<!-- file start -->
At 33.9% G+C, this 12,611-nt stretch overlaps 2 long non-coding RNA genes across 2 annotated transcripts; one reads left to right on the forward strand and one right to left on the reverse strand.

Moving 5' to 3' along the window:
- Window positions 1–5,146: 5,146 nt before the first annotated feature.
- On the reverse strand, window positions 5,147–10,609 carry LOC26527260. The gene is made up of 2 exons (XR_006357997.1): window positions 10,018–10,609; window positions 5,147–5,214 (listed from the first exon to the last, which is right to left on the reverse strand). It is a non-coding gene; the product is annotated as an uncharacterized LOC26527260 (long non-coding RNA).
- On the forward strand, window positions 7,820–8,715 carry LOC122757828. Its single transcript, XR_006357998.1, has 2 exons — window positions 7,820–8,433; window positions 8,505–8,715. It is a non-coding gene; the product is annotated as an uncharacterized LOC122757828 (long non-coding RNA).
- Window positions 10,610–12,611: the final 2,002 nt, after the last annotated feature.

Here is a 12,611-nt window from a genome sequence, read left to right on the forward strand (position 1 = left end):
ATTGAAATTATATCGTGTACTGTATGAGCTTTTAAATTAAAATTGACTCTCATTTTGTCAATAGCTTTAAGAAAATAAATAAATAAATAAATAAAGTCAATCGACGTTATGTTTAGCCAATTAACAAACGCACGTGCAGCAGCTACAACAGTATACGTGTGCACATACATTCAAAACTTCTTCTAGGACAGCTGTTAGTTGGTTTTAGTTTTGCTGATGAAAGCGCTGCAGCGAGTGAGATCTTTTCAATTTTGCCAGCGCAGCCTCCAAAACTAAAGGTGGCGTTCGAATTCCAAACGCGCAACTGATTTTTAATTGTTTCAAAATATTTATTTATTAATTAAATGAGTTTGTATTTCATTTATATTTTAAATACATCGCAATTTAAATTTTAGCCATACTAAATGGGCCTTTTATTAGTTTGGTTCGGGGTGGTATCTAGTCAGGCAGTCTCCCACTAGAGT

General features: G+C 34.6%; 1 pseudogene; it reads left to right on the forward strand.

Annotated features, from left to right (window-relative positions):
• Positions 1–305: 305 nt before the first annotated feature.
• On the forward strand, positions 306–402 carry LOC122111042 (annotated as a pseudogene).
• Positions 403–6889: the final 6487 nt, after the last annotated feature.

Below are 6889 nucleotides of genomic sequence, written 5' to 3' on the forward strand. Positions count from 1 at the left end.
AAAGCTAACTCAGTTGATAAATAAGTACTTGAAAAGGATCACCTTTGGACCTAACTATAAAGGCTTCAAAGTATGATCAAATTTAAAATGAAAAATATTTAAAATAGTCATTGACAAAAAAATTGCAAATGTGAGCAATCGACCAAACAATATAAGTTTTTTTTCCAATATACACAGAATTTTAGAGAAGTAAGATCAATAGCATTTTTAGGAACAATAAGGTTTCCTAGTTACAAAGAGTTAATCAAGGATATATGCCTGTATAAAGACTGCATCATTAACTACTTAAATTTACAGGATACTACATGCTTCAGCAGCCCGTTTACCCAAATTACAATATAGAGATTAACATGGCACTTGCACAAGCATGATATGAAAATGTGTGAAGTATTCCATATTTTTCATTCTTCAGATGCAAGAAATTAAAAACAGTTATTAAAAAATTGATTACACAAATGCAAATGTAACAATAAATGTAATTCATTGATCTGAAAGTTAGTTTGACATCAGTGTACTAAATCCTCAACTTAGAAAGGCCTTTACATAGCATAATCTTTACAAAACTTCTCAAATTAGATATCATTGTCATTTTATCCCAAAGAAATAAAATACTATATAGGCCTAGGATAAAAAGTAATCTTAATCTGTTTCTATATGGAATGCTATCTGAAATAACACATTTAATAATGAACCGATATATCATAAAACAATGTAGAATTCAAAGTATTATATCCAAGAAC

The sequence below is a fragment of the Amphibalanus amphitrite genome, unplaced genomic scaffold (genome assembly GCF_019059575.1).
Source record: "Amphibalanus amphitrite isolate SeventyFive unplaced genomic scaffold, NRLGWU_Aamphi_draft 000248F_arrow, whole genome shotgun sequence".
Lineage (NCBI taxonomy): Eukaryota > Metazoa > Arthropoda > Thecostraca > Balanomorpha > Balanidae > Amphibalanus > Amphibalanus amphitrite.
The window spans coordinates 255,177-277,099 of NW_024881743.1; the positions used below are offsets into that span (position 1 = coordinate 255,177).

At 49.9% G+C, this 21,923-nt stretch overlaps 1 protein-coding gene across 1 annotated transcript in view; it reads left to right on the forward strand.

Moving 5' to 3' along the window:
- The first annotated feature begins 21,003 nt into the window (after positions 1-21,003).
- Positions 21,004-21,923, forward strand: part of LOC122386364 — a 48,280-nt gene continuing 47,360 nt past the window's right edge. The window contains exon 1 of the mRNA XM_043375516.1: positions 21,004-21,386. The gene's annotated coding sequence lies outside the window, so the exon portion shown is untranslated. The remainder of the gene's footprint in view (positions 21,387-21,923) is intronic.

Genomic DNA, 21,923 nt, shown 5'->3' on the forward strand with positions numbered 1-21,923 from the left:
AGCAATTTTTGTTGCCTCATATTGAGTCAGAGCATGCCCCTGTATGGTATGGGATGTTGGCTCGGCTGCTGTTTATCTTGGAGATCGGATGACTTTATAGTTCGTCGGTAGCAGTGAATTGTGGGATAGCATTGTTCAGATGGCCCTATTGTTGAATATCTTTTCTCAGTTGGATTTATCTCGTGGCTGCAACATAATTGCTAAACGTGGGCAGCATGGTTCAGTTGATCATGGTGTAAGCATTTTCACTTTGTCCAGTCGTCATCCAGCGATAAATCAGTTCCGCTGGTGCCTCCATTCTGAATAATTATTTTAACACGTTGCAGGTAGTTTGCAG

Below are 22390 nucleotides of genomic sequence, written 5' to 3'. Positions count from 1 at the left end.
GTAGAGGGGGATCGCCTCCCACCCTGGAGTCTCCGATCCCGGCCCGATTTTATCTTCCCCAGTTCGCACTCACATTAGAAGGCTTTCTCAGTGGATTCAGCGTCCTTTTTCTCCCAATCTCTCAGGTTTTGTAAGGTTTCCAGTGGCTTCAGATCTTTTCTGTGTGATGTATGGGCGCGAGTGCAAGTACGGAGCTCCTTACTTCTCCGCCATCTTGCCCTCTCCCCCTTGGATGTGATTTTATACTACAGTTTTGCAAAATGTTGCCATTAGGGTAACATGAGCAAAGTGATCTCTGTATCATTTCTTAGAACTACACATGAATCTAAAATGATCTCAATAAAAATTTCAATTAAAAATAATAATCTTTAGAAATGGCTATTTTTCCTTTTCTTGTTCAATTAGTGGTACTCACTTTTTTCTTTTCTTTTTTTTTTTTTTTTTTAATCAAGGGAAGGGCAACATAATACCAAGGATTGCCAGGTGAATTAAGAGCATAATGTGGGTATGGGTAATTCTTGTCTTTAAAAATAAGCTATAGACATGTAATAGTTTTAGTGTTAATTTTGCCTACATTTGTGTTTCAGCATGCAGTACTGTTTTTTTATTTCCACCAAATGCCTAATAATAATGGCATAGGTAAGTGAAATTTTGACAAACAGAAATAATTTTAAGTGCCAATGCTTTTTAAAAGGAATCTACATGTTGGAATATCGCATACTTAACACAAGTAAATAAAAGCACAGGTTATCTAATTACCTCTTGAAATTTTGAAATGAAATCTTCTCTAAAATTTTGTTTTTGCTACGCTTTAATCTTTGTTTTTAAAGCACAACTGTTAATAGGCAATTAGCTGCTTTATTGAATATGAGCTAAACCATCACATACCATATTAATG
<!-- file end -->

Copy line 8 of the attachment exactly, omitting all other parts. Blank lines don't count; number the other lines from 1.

ATTGAAATTATATCGTGTACTGTATGAGCTTTTAAATTAAAATTGACTCTCATTTTGTCAATAGCTTTAAGAAAATAAATAAATAAATAAATAAAGTCAATCGACGTTATGTTTAGCCAATTAACAAACGCACGTGCAGCAGCTACAACAGTATACGTGTGCACATACATTCAAAACTTCTTCTAGGACAGCTGTTAGTTGGTTTTAGTTTTGCTGATGAAAGCGCTGCAGCGAGTGAGATCTTTTCAATTTTGCCAGCGCAGCCTCCAAAACTAAAGGTGGCGTTCGAATTCCAAACGCGCAACTGATTTTTAATTGTTTCAAAATATTTATTTATTAATTAAATGAGTTTGTATTTCATTTATATTTTAAATACATCGCAATTTAAATTTTAGCCATACTAAATGGGCCTTTTATTAGTTTGGTTCGGGGTGGTATCTAGTCAGGCAGTCTCCCACTAGAGT